Ina Fried

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AT&T Customers File Arbitration Cases Seeking to Block T-Mobile Merger

A group of lawyers has filed arbitration cases on behalf of 11 AT&T customers in hope of blocking the company’s planned $39 billion acquisition of T-Mobile USA.

The New York-based firm of Bursor & Fisher law firm filed a 236-page arbitration demand on Thursday, alleging that the proposed deal would harm competition in violation of the Clayton Antitrust Act.

Although the deal already requires approval from the Department of Justice and Federal Communications Commission, the law firm is seeking to represent individual AT&T customers who want to bring their own legal challenges to the deal.

“Government enforcement is an important part of the antitrust laws, but the Clayton Act also permits private parties who may be adversely affected to challenge a proposed merger,” attorney Scott Bursor said in a statement. “That means any AT&T cellphone, data or iPad customer who will suffer higher prices and diminished service because of this merger can sue to stop it from happening.”

The firm, which has set up a Web site arguing its case, said it plans to file additional arbitration cases on Friday, with hopes of filing hundreds of such cases. AT&T’s standard contract terms prevent class-action suits but allow for disputes to be brought up for arbitration, at AT&T’s expense.

In an interview, Bursor talked about how that could help in this case.

“If we bring 100 cases and we lose 99 of them we are going to win,” Bursor told AllThingsD. “We just need one arbitrator to say, ‘Wait a minute, this merger is going to hurt competition.'”

Bursor and his firm have been involved in other consumer suits against the wireless industry, including a class-action suit against Sprint Nextel over its early termination fees and another dispute with AT&T over the locking of handsets.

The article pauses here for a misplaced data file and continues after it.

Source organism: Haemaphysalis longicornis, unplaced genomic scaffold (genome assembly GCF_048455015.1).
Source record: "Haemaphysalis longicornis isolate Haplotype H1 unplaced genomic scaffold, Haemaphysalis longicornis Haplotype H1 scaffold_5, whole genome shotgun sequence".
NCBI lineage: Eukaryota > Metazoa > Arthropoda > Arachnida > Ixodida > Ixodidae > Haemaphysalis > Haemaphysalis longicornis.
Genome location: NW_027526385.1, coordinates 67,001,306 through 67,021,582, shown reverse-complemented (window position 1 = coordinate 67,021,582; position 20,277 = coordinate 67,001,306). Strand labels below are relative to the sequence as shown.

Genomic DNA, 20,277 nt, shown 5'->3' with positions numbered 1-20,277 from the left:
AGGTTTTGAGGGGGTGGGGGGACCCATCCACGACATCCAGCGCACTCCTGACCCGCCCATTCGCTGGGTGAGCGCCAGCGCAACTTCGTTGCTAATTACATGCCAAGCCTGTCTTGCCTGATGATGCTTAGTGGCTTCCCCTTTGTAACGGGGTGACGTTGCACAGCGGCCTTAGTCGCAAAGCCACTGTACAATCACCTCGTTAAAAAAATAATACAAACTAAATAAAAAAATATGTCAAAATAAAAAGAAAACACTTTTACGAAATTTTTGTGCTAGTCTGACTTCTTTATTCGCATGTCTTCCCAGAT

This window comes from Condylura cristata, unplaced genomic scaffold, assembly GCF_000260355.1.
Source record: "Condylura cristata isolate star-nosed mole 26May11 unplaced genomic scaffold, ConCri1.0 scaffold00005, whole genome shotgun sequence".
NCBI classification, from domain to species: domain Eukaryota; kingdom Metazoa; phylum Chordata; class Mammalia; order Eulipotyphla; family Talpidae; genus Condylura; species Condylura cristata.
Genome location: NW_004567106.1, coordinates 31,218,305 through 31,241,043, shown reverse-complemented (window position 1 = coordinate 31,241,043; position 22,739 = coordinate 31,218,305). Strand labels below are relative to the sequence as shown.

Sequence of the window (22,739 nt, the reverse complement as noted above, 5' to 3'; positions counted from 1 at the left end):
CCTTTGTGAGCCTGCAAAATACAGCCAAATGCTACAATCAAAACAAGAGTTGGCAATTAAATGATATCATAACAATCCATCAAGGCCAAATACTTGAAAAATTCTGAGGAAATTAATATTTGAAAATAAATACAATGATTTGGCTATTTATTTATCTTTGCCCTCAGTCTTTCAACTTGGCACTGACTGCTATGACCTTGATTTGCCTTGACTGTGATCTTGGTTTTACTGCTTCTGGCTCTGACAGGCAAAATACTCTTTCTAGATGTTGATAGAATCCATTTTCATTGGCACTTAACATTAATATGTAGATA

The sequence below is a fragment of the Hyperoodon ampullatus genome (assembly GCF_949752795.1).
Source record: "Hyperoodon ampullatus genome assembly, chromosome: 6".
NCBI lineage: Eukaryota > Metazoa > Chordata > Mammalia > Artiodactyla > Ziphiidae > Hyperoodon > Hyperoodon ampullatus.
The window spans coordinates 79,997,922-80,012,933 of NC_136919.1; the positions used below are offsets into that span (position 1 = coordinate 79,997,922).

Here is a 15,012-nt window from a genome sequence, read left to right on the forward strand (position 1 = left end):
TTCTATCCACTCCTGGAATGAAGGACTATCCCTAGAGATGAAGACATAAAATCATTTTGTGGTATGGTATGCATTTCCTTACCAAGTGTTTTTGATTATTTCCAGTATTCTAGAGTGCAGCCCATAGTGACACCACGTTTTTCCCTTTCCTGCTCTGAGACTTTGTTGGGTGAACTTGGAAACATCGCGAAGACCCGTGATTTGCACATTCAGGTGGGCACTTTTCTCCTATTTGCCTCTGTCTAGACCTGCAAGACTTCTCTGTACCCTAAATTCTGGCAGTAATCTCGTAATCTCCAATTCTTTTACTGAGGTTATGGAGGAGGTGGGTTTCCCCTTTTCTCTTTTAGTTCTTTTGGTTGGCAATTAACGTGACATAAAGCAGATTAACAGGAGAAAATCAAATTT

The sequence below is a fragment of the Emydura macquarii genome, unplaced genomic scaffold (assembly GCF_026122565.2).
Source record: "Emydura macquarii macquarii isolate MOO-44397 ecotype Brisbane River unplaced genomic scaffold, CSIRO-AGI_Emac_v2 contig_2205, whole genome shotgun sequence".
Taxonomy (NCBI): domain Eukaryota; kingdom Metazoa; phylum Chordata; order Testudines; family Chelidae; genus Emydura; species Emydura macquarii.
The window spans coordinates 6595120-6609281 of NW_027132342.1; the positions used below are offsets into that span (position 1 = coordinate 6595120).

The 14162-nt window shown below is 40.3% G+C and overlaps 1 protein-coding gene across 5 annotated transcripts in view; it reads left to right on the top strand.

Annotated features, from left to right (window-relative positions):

An AT&T representative was not immediately available for comment.

AT&T has lined up backing from a number of governors and other elected officials, as well as high-tech firms, labor and other groups; meanwhile, Sprint has been fighting the deal, along with several consumer groups and smaller wireless carriers. This week, Senator Herb Kohl, a top democrat on antitrust matters, called on the federal government to block the deal.

In its earnings call on Thursday, AT&T said it remains confident the deal will win approval and close in the first quarter of next year, despite the objections.

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The problem with the Billionaire Savior phase of the newspaper collapse has always been that billionaires don’t tend to like the kind of authority-questioning journalism that upsets the status quo.

— Ryan Chittum, writing in the Columbia Journalism Review about the promise of Pierre Omidyar’s new media venture with Glenn Greenwald